Recipe Notes
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Roasted Chestnuts

Roasted Chestnuts
Print Recipe
"These can be served as a dessert with eggnog or vanilla ice cream or just served salted as a snack."
Servings
6 people
Servings
6 people
Roasted Chestnuts
Print Recipe
"These can be served as a dessert with eggnog or vanilla ice cream or just served salted as a snack."
Servings
6 people
Servings
6 people
Ingredients
Servings: people
Instructions
  1. Preheat oven to 375 degrees F (190 degrees C).
  2. Cut a 1/2 inch crisscross on the flat side of each nut. Be sure to cut through the shell to prevent the nut from exploding.
  3. Place the nuts in a shallow baking pan and bake for 25 to 30 minutes.
  4. Allow to cool and peel off the shell.
  5. Place nuts in a skillet with butter and saute over high heat until the butter is melted and the chestnuts are well coated. Place skillet in oven and roast until they are golden on top. Sprinkle with salt and cinnamon.
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Hot Chocolate

Hot Chocolate
Print Recipe
Servings
1 person
Servings
1 person
Hot Chocolate
Print Recipe
Servings
1 person
Servings
1 person
Ingredients
Servings: person
Instructions
  1. Add sugar, cocoa and salt into a large cup.
  2. Heat milk in microwave on high for 1 minute or until hot.
  3. Pour milk into cocoa mixture; stir.
  4. Stir in vanilla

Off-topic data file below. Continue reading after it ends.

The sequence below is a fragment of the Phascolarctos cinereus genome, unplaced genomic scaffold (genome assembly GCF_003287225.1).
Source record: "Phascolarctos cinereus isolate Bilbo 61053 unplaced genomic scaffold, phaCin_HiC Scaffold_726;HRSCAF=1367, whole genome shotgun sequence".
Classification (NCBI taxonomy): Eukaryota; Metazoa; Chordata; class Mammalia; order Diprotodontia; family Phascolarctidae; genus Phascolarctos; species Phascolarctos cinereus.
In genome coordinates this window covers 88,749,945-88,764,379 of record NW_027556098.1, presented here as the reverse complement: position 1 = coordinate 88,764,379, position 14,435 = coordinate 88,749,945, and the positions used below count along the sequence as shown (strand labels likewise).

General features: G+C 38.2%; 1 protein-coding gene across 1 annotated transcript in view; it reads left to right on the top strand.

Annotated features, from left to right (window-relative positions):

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Cornish Pasties

Cornish Pasties
Print Recipe
Servings Prep Time
2-3 pasties 30 minutes
Cook Time Passive Time
40 minutes 2 hours
Servings Prep Time
2-3 pasties 30 minutes
Cook Time Passive Time
40 minutes 2 hours
Cornish Pasties
Print Recipe
Servings Prep Time
2-3 pasties 30 minutes
Cook Time Passive Time
40 minutes 2 hours
Servings Prep Time
2-3 pasties 30 minutes
Cook Time Passive Time
40 minutes 2 hours
Ingredients
For the pastry
For the filling
Servings: pasties
Instructions
  1. To make the pastry, put the flour into a mixing bowl and grate in the lard. Add the margarine and salt, and rub the fat in until the mix becomes crumb-like. Mix in just enough cold water (probably about 175ml) to bring it together into a dough – a food mixer is useful here, as it will take some time. It's ready when it comes cleanly away from the side of the bowl. Wrap and chill for 2 hours.
  2. Cut the beef and vegetables into evenly sized dice. Mix and season well.
  3. Roll out the pastry on a lightly floured surface to about 5mm thick and cut out circles to your desired size. Divide the filling between the pastry, leaving space around the edge and top each with a dollop of cream or butter. Brush the edge with egg wash, then pinch the edges together to seal. Crimp as desired, and cut a small hole in the top of each.
  4. Preheat the oven to 400F and brush the pasties with egg wash. Bake for 20 minutes until golden brown, then turn the heat down to 320F and cook for another 20 minutes.